On second thoughts

Sola Panel, Thought, Sola Panel

I am having second thoughts about my recent post on playing the ball and not the man.

The first stirrings of misgiving came from Tom’s comment, when he suggested that ‘to play the man and not the ball’ originally related to soccer, where it is far more obvious when you are playing the man not the ball—that is, because the ball usually runs somewhat free of the man. And so it is theoretically possible in soccer (although still uncommon) to have contact only or mainly with the ball, and avoid contact with the man. In fact, making contact with the man is often a ‘foul’. Does this better present the kind of lofty ideal that I proposed in the first half of my article: that it is desirable where possible to discuss ideas on their own merits, without reference to the person putting them forward? (more…)

Playing the man and not the ball

Life, Thought, Sola Panel

I’ve been pondering the unwelcome reality of disagreements with friends.

My recent Briefing review of Michael Jensen’s book on Sydney Anglicanism* reflects a difference of opinion between Michael and me that we are still in the midst of discussing. I’m also in the process of writing something in response to John Dickson’s ebook on women and sermons, and this too will highlight disagreements with John about some important issues. (more…)

A cry of hopelessness

Life, Sola Panel, Sola Panel

What I’ve written here is not all that can be said about suffering: far from it. But I’ve published it, somewhat hesitantly, because I think suffering will drive all of us to this point sooner or later.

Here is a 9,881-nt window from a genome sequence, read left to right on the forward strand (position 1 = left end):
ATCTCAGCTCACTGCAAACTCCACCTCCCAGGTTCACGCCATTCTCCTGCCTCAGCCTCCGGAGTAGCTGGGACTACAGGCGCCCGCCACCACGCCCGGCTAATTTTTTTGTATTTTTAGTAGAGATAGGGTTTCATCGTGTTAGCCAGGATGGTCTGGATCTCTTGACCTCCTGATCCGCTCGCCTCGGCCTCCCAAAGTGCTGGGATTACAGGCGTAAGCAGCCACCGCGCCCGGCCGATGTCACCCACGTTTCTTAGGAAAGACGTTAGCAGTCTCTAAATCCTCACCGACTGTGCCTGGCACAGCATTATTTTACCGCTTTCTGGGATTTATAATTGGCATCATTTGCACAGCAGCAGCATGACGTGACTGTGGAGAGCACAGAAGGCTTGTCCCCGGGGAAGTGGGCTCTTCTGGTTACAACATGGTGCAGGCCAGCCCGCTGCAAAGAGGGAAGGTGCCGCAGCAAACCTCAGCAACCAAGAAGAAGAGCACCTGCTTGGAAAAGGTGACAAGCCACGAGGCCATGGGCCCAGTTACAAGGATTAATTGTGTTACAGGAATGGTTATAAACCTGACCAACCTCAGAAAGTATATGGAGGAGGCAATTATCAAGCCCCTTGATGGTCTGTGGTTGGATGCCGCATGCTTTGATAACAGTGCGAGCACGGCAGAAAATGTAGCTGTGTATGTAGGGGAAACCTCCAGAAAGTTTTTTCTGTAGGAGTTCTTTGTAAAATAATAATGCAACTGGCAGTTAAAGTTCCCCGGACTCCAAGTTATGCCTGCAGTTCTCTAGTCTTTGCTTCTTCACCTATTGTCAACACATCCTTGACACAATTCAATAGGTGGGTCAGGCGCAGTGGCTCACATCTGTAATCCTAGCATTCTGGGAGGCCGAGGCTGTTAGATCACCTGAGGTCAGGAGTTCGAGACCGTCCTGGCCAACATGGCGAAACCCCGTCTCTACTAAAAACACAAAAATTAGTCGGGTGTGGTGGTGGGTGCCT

flickr: Pink Sherbet Photography

I sit there stony-faced, staring out the windscreen, driving in automatic, lips pressed together. I’ve had enough. I don’t want it any more: this struggle and these doubts and these unanswered prayers. I’ve had enough. It’s been a long week – a long year! – and there’s nothing left. I’ve had enough.

My 12-year-old son sits next to me. (more…)

Leviticus 16:30-31

Bible 101

“For on this day shall atonement be made for you to cleanse you. You shall be clean before the Lord from all your sins. It is a Sabbath of solemn rest to you, and you shall afflict yourselves; it is a statute forever.”
I must have been around 11 years old when one of the rabbis at the synagogue I attended taught us something I previously had been unaware of. He told us that being forgiven by God was very important. He was quite serious: 20 years later I still remember his sombre tone as he exhorted us to make amends for any wrongs we might have on our conscience. (more…)

The preaching of John Chapman

Everyday Ministry, Pastoral Ministry

When John Chapman came to your church in the 1970s, it was like the evangelical circus had come to town. I don’t mean that it was entertainment (though he was gripping) or that there were clowns (though he was hilarious) or even that it was a spectacle (though he was larger than life). I mean that it was the best day of the year. (more…)

The first 50 lessons are the hardest

Everyday Ministry, Pastoral Ministry

While not exactly Chappo’s words, “The first 50 lessons are the hardest” is more than a faint echo of something we often heard him say. I’m going to share with you something of Chappo’s legacy in the area of evangelistic practice. He taught me at least 50 lessons. Here are my top ten.

Idolatry and the God of History


I love art. I have to say that because nobody believes I do when I speak on idolatry. It’s the same with music. I have to protest my love of music whenever I question something about the use of music in Christian life. My protestations matter little to those who have art or music as their idols. However, I hope that you, dear reader, will not dismiss my criticisms as the mere prejudice of a Philistine. I do love art. (more…)